The "Quarter" is the original part of the city, established over 300 years ago, thereby gaining its most popular moniker, The Vieux Carre' (old streets). The rest of the city blossomed out from the French Quarter. Most of the narrow streets are named for saints... and sinners. Its homes and buildings represent an architecture created in the 1700's by the French, who first settled this area.
The oldest building in the Mississippi Valley, the Old Ursuline Convent, was constructed here in 1745. It is open for public tours and offers a fascinating look back in time. Nearby, the Beauregard-Keyes House is also open for tours, offering an opportunity to view the family heirlooms of General Beauregard, as well as the genteel lifestyle of renowned novelist Francis Parkinson Keyes.
But there is more to the French Quarter than meets the eye. If you tune into the sounds of the city, you can't help but take note of the origins of Jazz... with a sax in the background and street dancers groovin' to the beat of a congo. Breathe deeply and take in the scent of fresh garlic and tomatoes, melons and bags of oysters from the Farmer's Market... a whiff of chickory in thick dark coffee... the irresistible aroma of Creole cooking!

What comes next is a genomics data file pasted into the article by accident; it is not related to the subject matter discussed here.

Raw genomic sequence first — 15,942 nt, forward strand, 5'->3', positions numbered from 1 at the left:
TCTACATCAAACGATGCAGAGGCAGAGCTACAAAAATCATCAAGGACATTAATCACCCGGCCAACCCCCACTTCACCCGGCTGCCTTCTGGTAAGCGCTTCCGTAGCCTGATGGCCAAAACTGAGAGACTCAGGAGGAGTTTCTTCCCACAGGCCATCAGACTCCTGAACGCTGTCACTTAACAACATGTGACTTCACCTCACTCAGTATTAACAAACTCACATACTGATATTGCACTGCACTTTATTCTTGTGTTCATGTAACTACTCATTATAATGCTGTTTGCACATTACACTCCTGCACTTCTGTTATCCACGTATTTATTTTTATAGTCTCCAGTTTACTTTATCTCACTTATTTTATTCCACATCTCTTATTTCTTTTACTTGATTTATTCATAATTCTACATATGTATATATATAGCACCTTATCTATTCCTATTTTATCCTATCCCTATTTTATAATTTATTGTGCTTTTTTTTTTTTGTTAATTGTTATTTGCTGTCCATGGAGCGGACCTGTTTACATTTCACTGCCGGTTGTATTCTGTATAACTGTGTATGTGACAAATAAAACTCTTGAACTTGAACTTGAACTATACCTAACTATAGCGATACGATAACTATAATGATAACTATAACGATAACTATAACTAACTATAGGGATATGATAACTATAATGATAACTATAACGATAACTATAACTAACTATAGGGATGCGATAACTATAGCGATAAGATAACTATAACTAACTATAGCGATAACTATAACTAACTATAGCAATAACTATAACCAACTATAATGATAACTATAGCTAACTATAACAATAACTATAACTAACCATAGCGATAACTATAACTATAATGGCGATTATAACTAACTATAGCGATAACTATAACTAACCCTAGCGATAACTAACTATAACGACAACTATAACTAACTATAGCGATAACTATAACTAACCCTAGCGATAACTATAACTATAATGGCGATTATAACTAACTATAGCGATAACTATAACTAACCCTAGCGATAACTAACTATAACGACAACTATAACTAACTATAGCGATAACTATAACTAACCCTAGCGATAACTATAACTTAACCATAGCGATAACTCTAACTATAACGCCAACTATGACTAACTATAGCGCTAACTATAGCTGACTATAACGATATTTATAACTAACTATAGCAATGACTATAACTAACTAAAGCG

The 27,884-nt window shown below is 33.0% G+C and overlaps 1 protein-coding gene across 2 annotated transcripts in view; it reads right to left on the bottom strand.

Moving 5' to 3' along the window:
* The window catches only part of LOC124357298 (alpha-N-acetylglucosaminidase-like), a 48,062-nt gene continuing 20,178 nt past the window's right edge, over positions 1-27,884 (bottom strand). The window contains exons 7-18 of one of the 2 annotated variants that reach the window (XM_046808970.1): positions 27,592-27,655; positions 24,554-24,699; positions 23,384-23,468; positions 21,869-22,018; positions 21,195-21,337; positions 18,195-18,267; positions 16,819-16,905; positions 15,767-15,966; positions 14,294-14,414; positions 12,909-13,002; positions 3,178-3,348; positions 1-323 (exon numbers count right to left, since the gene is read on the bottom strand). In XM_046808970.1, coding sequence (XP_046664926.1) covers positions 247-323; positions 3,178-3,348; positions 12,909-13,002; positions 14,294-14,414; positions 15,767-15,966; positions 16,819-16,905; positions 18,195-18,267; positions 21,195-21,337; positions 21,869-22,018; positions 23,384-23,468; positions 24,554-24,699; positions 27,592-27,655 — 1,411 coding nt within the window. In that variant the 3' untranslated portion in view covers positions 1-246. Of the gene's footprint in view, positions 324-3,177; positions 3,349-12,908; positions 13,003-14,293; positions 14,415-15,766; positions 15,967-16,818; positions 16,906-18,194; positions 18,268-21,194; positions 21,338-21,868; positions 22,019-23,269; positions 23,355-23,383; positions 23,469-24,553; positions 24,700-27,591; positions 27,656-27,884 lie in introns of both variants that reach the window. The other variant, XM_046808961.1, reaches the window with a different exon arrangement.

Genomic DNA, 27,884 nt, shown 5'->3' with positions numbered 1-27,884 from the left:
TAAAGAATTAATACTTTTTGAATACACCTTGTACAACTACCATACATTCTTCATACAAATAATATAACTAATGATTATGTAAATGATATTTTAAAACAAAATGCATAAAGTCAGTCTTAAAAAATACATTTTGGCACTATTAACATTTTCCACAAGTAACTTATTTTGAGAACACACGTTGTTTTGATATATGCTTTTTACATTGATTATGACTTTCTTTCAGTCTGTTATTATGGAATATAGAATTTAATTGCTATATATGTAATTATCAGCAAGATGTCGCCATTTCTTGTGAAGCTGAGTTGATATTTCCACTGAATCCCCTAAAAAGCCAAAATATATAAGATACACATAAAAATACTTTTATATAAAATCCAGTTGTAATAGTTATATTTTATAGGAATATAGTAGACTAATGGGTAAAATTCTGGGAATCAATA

To fully experience the culture of the French Quarter, let your imagination run wild in the New Orleans Historic Voodoo Museum. This unique museum houses everything from voodoo dolls to voodoo curses. We've all heard of "Love Potion #9" - they've got that, too. Books, tools for hexing and real live psychics can all be found in this most mysterious museum...skeptics beware. Locals say it's no hex, voodoo is as real as you or I!
Every year, over 250,000 visitors flock to New Orleans for the French Quarter Festival. Locals also flock to the festival to partake in the food, music and history of the French Quarter they have grown to know and love.